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Lyons Den Books

Starting Home: 
The Story of Horace Pippin, Painter

(Scribner, 1993 ISBN 0-684-19534-8) 
Illustration on jacket: "Cabin in the Cotton III," by Horace Pippin, Collection of Mr. Roy R. Neuberger.

During World War I, African-American artist Horace Pippin was a member of the 369th Army Regiment. Called "Hell Fighters" by the French allies, these were the first African-American soldiers to fight overseas for the United States.

A Review

Hazel Rochman (Booklist, Nov. 15, 1993 (Vol. 90, No. 6))
. . . .  Lyons' sensitive commentary will draw middle-grade readers to look closely at the paintings and photographs that are reproduced in splendid color on nearly every page. Horace Pippin was a self-taught painter whose work reflects his personal story. Haunted by his experience as a soldier in World War I, he painted scenes from the trenches years after he returned. "I can never forget suffering, and I will never forget sunset," he wrote, and Lyons shows that his lonely feelings were also expressed in pictures set close to home. The paintings are haunting, and Lyons speaks about them with warm appreciation. The captions tell where each picture is on display today. Category: Middle Readers. 1993, Scribner, $15.95. Gr. 5-7.

Read anotherĀ review.


      Horace Pippin's regiment, the "Hell Fighters," circa 1917

One morning as Horace dove for cover in a shell hole, a German sniper shot him in the shoulder with an exploding dumdum bullet. The other four men in the hole tried to bandage Horace's wound, but then had to leave him there. Every time he tried to climb out, the sniper fired again. By afternoon, Horace was too weak to leave on his own.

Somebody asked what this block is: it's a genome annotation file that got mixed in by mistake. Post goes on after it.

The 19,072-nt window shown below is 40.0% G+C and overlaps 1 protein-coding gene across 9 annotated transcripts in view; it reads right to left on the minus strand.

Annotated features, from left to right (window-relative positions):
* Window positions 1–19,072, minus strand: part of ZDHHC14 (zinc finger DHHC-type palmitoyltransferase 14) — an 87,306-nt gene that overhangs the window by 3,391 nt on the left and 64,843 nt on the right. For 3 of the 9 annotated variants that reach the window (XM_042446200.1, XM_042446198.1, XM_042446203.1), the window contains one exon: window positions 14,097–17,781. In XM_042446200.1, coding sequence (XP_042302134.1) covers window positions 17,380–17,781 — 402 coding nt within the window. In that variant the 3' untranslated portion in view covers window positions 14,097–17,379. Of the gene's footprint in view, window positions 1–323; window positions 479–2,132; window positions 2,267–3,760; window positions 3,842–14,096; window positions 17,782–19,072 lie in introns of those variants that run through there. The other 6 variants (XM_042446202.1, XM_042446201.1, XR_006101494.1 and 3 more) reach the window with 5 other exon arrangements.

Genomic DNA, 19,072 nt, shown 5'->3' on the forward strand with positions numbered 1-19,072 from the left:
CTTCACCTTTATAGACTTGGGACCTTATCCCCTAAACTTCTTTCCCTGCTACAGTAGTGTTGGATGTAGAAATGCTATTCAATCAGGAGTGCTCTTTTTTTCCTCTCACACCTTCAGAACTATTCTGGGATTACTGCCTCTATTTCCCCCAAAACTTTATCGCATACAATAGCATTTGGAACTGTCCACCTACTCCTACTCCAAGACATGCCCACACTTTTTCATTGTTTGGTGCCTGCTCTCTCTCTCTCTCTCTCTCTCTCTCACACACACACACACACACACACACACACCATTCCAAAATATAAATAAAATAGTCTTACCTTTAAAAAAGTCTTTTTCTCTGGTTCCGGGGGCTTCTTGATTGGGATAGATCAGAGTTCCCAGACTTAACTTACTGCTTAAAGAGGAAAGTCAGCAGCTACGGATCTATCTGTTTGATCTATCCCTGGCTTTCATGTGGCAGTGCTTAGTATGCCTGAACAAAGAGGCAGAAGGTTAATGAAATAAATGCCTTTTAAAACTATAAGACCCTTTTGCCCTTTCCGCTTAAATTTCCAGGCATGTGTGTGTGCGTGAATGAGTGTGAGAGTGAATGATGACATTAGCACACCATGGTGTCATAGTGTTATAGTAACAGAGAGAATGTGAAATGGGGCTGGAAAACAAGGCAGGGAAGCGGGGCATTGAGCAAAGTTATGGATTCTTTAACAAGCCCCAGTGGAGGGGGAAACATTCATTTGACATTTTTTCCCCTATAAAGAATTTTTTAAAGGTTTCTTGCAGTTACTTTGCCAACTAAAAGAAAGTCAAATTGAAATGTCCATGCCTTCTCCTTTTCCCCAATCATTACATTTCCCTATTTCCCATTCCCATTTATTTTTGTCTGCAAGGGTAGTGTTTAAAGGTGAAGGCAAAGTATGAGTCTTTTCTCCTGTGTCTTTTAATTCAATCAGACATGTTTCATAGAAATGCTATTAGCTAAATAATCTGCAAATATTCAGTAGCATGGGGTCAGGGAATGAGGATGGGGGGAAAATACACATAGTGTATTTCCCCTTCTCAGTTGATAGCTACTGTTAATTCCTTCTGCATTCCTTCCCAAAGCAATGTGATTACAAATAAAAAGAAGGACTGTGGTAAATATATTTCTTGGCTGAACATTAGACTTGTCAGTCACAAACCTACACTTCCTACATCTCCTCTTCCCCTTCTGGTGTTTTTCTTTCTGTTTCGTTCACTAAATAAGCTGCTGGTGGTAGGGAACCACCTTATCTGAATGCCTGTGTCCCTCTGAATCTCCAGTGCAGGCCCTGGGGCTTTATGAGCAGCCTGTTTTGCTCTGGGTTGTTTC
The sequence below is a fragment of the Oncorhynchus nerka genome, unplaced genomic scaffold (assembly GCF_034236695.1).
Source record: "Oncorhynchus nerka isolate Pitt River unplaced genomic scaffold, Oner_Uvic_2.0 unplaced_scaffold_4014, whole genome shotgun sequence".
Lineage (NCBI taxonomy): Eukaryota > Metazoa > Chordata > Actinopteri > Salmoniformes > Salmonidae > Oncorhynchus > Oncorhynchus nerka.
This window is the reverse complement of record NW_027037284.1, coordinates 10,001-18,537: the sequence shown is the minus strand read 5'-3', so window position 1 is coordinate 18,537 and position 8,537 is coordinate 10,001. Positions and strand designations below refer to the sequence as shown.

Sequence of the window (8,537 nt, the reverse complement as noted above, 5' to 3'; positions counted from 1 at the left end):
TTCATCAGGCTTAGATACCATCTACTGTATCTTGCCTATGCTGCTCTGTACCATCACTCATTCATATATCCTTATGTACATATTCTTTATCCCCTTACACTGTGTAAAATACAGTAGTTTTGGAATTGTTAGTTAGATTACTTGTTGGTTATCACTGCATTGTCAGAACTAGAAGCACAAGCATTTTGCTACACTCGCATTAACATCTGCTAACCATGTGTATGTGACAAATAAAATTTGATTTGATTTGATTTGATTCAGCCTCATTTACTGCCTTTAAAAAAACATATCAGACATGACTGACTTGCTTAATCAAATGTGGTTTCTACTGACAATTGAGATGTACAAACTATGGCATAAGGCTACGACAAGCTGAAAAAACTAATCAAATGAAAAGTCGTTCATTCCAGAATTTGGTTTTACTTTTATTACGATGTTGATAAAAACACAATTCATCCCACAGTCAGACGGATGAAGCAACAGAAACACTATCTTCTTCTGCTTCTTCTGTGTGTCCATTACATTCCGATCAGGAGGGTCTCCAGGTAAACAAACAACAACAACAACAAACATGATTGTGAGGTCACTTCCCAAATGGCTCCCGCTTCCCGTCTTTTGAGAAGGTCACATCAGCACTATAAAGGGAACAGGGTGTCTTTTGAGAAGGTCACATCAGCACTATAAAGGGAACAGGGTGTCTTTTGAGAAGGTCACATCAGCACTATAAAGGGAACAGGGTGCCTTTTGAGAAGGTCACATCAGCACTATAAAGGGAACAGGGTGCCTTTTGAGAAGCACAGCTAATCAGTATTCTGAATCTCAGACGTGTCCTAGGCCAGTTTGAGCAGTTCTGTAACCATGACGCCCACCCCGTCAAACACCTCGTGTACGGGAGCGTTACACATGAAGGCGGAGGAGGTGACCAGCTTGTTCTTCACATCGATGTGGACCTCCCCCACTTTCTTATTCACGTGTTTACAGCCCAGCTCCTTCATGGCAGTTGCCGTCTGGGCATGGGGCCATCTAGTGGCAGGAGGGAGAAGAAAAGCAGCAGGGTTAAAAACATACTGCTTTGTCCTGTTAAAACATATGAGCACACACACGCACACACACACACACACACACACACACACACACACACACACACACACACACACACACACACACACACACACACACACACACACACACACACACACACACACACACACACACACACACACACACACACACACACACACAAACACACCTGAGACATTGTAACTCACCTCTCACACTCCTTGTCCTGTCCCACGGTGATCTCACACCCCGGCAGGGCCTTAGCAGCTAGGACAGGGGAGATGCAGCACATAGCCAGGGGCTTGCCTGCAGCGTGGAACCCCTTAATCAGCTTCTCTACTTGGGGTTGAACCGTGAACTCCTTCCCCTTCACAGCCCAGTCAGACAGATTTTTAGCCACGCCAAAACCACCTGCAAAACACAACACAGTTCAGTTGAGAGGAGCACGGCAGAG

A French soldier came by and looked in the hole. Before Horace could warn him, a German bullet passed through the Frenchman's head. "He stood there for at least ten seconds before he slipped down," Horace remembered, "and when he did he slid down on top of me."

Horace was rescued from the hole the next day. He was put on a stretcher, where he lay in the rain all day and night. At last the stretcher-bearers arrived and carried him to a dugout, where he waited for an ambulance to take him to a field hospital. The doctors there operated, attaching the shattered right shoulder to his upper arm with a steel plate.



Though Horace's wound healed, he could not lift his right hand above shoulder level. In this picture he supports his weak right hand with the stronger left one.

Experience Horace's difficulties by using your left hand if you are right-handed or your right hand if you are left-handed. Copy "Cabin in the Cotton" (see cover of STARTING HOME).


Choose a size: Because painting was painful for Horace, he usually made small pictures. "Cabin in the Cotton" is 23 inches high and 29 inches wide.
Sketch: Horace often drew his design in pencil first. Make a free-hand outline of "Cabin in the Cotton." Hold the pencil in your left hand (or right hand if you are left-handed). Guide with your other hand.
Paint: Use any paint you can find (sometimes Horace used house paint). He applied paint with tiny brush strokes. Guide your paintbrush in the same way. Remember-- your "wounded" hand cannot hold itself up or press down without help from the other hand.